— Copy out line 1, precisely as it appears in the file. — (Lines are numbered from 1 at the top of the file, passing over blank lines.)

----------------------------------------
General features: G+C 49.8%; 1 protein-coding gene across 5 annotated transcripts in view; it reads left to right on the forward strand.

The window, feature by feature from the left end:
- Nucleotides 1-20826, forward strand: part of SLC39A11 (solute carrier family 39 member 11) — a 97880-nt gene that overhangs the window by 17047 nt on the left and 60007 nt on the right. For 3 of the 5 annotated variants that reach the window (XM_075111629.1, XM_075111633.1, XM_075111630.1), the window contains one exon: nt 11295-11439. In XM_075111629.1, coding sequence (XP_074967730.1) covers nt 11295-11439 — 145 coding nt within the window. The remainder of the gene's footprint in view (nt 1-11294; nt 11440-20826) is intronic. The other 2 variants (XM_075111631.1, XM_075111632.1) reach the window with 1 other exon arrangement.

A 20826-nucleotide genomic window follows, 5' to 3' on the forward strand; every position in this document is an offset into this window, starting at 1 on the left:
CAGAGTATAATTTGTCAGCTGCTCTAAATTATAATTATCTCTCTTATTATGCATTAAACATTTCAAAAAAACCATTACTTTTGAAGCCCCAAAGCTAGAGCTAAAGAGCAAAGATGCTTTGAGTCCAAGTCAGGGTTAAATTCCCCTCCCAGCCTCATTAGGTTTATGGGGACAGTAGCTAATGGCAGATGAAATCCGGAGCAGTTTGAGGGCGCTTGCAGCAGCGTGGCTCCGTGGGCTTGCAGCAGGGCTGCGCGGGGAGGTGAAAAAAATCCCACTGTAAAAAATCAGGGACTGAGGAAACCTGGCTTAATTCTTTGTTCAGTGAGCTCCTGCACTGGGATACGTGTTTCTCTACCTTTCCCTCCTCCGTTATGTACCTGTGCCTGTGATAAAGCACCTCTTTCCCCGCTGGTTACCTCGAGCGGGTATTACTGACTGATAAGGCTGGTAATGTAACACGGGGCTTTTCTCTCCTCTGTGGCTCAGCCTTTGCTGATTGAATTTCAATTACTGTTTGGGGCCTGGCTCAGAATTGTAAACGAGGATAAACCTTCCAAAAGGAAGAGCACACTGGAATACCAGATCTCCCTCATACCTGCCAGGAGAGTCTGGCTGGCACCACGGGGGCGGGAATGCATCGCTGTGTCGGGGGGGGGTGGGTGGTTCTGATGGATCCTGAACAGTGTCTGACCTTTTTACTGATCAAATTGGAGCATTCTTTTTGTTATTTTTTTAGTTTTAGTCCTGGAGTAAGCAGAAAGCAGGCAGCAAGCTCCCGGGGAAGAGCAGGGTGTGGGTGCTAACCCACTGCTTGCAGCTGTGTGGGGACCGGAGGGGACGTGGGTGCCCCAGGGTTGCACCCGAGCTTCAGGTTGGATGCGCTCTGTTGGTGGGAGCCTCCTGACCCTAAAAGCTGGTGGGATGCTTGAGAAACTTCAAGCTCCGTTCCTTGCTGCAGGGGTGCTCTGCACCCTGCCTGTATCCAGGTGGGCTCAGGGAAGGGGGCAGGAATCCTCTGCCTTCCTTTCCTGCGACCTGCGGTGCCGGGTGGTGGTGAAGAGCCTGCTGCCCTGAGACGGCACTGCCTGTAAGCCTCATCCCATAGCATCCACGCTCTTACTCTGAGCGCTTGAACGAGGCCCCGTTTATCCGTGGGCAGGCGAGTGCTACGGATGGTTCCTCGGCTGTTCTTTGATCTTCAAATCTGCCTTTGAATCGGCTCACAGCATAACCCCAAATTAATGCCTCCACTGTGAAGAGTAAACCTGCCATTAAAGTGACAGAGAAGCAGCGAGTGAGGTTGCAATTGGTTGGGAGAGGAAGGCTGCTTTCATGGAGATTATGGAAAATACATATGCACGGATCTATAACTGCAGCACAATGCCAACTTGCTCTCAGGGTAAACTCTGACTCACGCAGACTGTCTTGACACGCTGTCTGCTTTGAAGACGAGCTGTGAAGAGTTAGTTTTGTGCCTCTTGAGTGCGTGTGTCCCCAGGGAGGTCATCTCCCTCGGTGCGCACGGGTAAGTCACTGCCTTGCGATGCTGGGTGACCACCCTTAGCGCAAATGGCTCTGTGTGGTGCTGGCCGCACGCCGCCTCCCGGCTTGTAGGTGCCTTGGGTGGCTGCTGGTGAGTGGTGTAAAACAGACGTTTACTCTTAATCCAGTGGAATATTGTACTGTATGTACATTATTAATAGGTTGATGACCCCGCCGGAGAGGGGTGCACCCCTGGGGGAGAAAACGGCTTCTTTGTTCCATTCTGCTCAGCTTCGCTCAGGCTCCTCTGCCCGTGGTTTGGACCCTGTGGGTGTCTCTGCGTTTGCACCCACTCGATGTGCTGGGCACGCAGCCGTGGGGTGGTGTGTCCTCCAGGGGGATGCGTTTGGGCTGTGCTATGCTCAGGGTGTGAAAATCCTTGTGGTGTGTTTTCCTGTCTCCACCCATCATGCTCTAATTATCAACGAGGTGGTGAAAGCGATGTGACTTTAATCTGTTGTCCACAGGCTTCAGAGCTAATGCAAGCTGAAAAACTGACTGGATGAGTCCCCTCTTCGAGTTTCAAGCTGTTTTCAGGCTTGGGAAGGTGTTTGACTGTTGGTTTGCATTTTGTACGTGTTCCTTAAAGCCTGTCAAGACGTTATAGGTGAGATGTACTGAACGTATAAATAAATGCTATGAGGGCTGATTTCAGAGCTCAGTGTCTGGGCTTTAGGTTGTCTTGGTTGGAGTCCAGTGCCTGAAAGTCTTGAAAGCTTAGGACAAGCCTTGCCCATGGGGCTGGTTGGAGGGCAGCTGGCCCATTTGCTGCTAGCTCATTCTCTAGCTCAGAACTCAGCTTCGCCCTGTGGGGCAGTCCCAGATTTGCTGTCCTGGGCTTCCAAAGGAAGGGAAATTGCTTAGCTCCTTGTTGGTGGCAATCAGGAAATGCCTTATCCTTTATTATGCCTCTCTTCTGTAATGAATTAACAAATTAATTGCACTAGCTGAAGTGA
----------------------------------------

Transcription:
General features: G+C 49.8%; 1 protein-coding gene across 5 annotated transcripts in view; it reads left to right on the forward strand.